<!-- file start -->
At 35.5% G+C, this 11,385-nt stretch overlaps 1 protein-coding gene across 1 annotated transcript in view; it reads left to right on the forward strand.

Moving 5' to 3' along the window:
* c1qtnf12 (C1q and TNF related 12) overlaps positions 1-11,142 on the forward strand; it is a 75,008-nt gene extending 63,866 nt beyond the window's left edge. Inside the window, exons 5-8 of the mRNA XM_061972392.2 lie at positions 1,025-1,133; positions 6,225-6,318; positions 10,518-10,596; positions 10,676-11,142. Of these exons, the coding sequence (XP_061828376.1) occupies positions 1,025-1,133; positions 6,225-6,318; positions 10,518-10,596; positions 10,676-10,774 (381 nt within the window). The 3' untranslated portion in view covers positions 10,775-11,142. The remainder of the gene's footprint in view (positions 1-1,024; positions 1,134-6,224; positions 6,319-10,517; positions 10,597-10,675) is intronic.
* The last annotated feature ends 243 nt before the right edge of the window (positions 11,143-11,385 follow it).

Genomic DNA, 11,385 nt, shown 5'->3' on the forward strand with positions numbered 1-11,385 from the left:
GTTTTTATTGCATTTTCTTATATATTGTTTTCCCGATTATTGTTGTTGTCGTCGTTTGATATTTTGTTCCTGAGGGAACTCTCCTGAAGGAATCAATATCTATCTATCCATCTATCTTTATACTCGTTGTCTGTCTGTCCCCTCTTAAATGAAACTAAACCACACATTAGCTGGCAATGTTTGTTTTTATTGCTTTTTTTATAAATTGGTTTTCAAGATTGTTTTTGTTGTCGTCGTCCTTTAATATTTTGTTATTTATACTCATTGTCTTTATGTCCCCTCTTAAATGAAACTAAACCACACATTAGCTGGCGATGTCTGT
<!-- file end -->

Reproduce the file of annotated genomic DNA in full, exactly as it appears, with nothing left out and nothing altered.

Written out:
At 35.5% G+C, this 11,385-nt stretch overlaps 1 protein-coding gene across 1 annotated transcript in view; it reads left to right on the forward strand.

Moving 5' to 3' along the window:
* c1qtnf12 (C1q and TNF related 12) overlaps positions 1-11,142 on the forward strand; it is a 75,008-nt gene extending 63,866 nt beyond the window's left edge. Inside the window, exons 5-8 of the mRNA XM_061972392.2 lie at positions 1,025-1,133; positions 6,225-6,318; positions 10,518-10,596; positions 10,676-11,142. Of these exons, the coding sequence (XP_061828376.1) occupies positions 1,025-1,133; positions 6,225-6,318; positions 10,518-10,596; positions 10,676-10,774 (381 nt within the window). The 3' untranslated portion in view covers positions 10,775-11,142. The remainder of the gene's footprint in view (positions 1-1,024; positions 1,134-6,224; positions 6,319-10,517; positions 10,597-10,675) is intronic.
* The last annotated feature ends 243 nt before the right edge of the window (positions 11,143-11,385 follow it).

Genomic DNA, 11,385 nt, shown 5'->3' on the forward strand with positions numbered 1-11,385 from the left:
GTTTTTATTGCATTTTCTTATATATTGTTTTCCCGATTATTGTTGTTGTCGTCGTTTGATATTTTGTTCCTGAGGGAACTCTCCTGAAGGAATCAATATCTATCTATCCATCTATCTTTATACTCGTTGTCTGTCTGTCCCCTCTTAAATGAAACTAAACCACACATTAGCTGGCAATGTTTGTTTTTATTGCTTTTTTTATAAATTGGTTTTCAAGATTGTTTTTGTTGTCGTCGTCCTTTAATATTTTGTTATTTATACTCATTGTCTTTATGTCCCCTCTTAAATGAAACTAAACCACACATTAGCTGGCGATGTCTGT